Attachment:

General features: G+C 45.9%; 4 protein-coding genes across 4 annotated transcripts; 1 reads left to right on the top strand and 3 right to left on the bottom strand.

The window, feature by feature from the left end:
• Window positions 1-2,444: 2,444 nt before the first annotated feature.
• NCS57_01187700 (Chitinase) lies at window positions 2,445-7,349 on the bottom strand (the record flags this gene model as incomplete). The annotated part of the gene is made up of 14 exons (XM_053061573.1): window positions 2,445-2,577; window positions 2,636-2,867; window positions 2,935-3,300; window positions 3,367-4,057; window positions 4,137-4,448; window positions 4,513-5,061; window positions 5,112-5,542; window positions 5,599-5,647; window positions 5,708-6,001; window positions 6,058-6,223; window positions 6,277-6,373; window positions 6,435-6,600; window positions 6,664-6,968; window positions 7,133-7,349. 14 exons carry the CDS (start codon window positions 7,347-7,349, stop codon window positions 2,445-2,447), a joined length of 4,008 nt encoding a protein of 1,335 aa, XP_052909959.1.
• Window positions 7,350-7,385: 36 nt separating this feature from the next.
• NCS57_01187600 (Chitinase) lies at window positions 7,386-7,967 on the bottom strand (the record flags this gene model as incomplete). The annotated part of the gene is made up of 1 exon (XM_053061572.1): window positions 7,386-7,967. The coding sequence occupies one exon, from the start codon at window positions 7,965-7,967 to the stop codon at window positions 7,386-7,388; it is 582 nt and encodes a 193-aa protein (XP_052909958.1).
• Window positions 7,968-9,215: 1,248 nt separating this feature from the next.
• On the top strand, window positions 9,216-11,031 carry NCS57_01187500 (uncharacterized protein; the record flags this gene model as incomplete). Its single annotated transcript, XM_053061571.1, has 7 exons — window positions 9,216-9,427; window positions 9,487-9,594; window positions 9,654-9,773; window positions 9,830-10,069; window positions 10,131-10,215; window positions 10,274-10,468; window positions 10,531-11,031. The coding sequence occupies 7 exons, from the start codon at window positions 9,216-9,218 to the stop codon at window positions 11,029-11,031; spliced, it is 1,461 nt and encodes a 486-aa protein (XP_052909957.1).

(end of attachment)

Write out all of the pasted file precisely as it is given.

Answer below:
General features: G+C 45.9%; 4 protein-coding genes across 4 annotated transcripts; 1 reads left to right on the top strand and 3 right to left on the bottom strand.

The window, feature by feature from the left end:
• Window positions 1-2,444: 2,444 nt before the first annotated feature.
• NCS57_01187700 (Chitinase) lies at window positions 2,445-7,349 on the bottom strand (the record flags this gene model as incomplete). The annotated part of the gene is made up of 14 exons (XM_053061573.1): window positions 2,445-2,577; window positions 2,636-2,867; window positions 2,935-3,300; window positions 3,367-4,057; window positions 4,137-4,448; window positions 4,513-5,061; window positions 5,112-5,542; window positions 5,599-5,647; window positions 5,708-6,001; window positions 6,058-6,223; window positions 6,277-6,373; window positions 6,435-6,600; window positions 6,664-6,968; window positions 7,133-7,349. 14 exons carry the CDS (start codon window positions 7,347-7,349, stop codon window positions 2,445-2,447), a joined length of 4,008 nt encoding a protein of 1,335 aa, XP_052909959.1.
• Window positions 7,350-7,385: 36 nt separating this feature from the next.
• NCS57_01187600 (Chitinase) lies at window positions 7,386-7,967 on the bottom strand (the record flags this gene model as incomplete). The annotated part of the gene is made up of 1 exon (XM_053061572.1): window positions 7,386-7,967. The coding sequence occupies one exon, from the start codon at window positions 7,965-7,967 to the stop codon at window positions 7,386-7,388; it is 582 nt and encodes a 193-aa protein (XP_052909958.1).
• Window positions 7,968-9,215: 1,248 nt separating this feature from the next.
• On the top strand, window positions 9,216-11,031 carry NCS57_01187500 (uncharacterized protein; the record flags this gene model as incomplete). Its single annotated transcript, XM_053061571.1, has 7 exons — window positions 9,216-9,427; window positions 9,487-9,594; window positions 9,654-9,773; window positions 9,830-10,069; window positions 10,131-10,215; window positions 10,274-10,468; window positions 10,531-11,031. The coding sequence occupies 7 exons, from the start codon at window positions 9,216-9,218 to the stop codon at window positions 11,029-11,031; spliced, it is 1,461 nt and encodes a 486-aa protein (XP_052909957.1).